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Intel and AMD Ask for Government ‘Funding for Incentives’ – Meanwhile, Apple Chipmaking Partner TSMC Expanding to Meet Demand

Reuters reports that a group of U.S. chipmakers – including AMD, Intel, Qualcomm, and AMD – today sent a letter to U.S. President Joe Biden requesting “funding for incentives.” Meanwhile, Apple chip supplier TSMC is expanding its production capabilities to meet increased chip demand.

The letter requested that “substantial funding for incentives for semiconductor manufacturing” be included in his economic recovery and infrastructure plans. The letter noted that the United States’ share of semiconductor manufacturing has dropped from 37% in 1990 to its current 12% share.

This is largely because the governments of our global competitors offer significant incentives and subsidies to attract new semiconductor manufacturing facilities, while the U.S. does not.

Working with Congress, your administration now has a historic opportunity to fund these initiatives to make them a reality. We believe bold action is needed to address the challenges we face. The costs of inaction are high.

While subsidies for chip and semiconductor research and manufacturing have been authorized by the U.S. Congress, the exact amount of funding has not yet been agreed on.

Intel is faced with a number of problems, including that of major customer Apple moving its entire Mac lineup to run on its own custom Apple Silicon, Microsoft is expected to make a similar move in the near future. Intel has been faced with numerous production delays with its new processors. Meanwhile, competitor AMD has gained valuable market share.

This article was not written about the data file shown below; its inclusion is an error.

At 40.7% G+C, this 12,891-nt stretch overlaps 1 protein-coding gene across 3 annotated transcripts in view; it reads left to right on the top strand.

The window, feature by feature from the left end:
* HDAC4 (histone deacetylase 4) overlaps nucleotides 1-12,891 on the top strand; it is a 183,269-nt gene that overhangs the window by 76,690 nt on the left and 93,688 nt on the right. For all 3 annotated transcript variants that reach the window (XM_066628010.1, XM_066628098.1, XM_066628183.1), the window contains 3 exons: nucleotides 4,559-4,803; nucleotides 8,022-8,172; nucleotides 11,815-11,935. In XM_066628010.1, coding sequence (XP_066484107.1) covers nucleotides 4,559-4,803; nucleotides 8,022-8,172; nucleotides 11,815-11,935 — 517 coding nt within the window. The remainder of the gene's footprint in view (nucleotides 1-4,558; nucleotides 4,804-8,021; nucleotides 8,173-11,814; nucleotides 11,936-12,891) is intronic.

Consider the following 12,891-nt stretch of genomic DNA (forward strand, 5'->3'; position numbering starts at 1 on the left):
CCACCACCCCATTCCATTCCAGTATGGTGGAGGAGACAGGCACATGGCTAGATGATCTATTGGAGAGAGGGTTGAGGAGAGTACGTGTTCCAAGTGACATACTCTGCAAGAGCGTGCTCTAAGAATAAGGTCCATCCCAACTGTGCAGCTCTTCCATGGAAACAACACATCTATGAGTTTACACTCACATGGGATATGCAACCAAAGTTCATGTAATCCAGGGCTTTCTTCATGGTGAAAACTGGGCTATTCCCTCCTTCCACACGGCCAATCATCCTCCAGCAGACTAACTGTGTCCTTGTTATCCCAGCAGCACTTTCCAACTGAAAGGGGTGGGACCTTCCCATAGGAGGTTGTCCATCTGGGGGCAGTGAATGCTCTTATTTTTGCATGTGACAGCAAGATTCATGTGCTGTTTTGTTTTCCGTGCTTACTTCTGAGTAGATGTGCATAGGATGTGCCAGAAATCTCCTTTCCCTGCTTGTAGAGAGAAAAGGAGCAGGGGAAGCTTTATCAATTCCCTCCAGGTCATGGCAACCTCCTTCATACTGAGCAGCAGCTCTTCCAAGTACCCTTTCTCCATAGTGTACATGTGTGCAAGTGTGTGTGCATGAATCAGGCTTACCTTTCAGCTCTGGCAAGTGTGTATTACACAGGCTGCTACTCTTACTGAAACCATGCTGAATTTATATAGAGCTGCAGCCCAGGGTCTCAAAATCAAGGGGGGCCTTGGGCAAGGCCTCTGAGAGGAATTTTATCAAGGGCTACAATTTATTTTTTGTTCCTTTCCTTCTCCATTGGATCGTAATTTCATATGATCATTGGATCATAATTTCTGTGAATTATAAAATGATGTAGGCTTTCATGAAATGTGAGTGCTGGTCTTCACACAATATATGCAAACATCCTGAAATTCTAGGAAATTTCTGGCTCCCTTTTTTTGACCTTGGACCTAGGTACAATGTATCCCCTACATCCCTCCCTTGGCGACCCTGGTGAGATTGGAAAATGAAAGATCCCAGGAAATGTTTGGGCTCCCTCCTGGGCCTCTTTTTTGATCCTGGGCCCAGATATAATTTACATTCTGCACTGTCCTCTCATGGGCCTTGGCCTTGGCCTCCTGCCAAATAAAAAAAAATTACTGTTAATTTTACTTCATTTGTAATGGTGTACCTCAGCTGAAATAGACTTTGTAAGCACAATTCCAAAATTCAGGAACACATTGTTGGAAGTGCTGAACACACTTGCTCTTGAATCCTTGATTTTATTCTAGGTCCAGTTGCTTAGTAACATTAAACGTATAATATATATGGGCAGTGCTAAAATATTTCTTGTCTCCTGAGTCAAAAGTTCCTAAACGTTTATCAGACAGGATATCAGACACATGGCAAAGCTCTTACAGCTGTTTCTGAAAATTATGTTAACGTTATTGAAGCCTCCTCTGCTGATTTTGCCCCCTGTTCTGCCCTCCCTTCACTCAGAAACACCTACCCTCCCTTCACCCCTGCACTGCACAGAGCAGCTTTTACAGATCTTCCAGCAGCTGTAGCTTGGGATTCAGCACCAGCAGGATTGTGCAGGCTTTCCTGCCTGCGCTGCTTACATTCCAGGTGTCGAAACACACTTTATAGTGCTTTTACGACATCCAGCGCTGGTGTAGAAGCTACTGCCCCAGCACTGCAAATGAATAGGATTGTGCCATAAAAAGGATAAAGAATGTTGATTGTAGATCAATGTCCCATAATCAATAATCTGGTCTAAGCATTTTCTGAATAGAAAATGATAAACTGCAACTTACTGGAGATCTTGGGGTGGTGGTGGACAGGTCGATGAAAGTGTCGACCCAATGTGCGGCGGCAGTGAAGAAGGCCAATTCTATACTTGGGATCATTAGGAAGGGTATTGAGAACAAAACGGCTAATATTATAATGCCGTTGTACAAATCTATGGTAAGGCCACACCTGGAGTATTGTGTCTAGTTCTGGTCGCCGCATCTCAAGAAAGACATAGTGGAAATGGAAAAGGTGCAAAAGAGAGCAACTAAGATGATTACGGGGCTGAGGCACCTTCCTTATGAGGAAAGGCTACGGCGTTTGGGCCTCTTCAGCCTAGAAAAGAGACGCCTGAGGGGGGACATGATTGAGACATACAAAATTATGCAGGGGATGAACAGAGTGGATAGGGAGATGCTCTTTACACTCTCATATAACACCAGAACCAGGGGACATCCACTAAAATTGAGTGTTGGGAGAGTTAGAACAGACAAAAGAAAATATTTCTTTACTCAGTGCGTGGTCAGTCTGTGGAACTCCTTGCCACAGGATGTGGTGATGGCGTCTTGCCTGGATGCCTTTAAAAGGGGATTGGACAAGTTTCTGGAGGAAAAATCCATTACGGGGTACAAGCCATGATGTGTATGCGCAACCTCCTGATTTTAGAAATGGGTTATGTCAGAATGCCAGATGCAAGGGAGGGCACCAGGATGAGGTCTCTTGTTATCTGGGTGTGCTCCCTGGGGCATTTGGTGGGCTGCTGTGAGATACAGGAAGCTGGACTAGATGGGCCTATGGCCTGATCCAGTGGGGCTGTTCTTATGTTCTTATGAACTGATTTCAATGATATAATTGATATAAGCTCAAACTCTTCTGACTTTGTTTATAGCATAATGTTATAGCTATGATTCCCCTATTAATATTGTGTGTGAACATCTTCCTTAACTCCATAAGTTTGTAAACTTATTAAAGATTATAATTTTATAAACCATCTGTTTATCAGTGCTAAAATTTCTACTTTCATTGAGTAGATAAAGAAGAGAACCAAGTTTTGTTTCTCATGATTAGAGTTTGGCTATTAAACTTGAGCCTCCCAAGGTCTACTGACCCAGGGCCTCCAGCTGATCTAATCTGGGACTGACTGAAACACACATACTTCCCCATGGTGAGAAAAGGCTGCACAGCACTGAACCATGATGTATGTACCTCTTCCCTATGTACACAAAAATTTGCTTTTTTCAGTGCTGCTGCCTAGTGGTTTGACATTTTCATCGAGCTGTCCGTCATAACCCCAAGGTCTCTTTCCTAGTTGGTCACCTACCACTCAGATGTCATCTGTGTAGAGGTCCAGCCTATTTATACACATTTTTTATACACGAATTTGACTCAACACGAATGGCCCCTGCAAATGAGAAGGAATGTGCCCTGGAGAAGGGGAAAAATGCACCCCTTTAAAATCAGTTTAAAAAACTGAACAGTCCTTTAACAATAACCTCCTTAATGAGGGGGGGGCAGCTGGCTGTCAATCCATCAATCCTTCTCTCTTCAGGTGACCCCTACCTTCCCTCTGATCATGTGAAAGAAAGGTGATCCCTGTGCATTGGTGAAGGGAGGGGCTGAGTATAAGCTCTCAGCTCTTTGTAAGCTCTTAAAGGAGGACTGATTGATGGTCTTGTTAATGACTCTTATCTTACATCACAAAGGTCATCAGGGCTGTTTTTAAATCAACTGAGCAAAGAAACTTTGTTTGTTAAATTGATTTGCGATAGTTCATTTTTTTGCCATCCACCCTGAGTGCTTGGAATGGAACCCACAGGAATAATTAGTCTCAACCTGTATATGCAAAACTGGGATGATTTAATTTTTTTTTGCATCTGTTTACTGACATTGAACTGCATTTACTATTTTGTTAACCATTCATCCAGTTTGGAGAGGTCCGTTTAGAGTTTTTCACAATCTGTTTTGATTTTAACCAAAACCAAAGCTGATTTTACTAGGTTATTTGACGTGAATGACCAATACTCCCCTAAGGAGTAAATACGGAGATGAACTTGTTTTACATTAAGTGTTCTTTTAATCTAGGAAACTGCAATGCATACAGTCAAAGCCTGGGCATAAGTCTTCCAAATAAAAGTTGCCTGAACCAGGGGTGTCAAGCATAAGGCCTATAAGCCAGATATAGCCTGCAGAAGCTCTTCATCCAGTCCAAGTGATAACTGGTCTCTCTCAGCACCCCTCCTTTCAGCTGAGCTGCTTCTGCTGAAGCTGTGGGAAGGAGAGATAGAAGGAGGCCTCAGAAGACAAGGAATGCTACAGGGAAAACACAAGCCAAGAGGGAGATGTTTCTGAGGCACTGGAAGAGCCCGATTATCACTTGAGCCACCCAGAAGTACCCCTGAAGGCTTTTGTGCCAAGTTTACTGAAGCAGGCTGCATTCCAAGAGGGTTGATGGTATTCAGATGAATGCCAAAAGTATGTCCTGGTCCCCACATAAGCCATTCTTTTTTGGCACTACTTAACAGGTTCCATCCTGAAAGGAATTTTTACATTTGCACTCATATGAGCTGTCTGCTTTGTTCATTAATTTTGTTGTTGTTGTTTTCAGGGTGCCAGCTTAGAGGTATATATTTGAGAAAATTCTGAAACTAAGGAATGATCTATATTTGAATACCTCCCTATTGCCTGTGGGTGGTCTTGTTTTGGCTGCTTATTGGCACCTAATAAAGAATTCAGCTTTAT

A global shortage of chips has hampered the game console, automotive, and other electronics-related firms. The majority of the supply for chips comes from Korea and Taiwan, two players that have come to dominate the market in recent years.

While U.S. chipmakers go hat in hand to the President looking for help, EETimes today reported that Apple chipmaker partner TSMC is raising $9 billion from bonds to expand production. The company has approved the establishment of a $186 million subsidiary in Japan to expand research on materials for three-dimensional chips.

TSMC announced in May that it will build and operate an advanced semiconductor factory in Arizona. Construction is planned to start in 2021, with production targeted to begin in 2024.

The facility is expected to turn out approximately 20,000 chips per month using TSMC’s latest 5-nanometer fabrication process. The facility is expected to create over 1,600 high-tech professional jobs directly, and thousands of indirect jobs in the semiconductor ecosystem.

TSMC’s total spending on the project, including capital expenditure, will be approximately $12 billion USD from 2021 to 2029.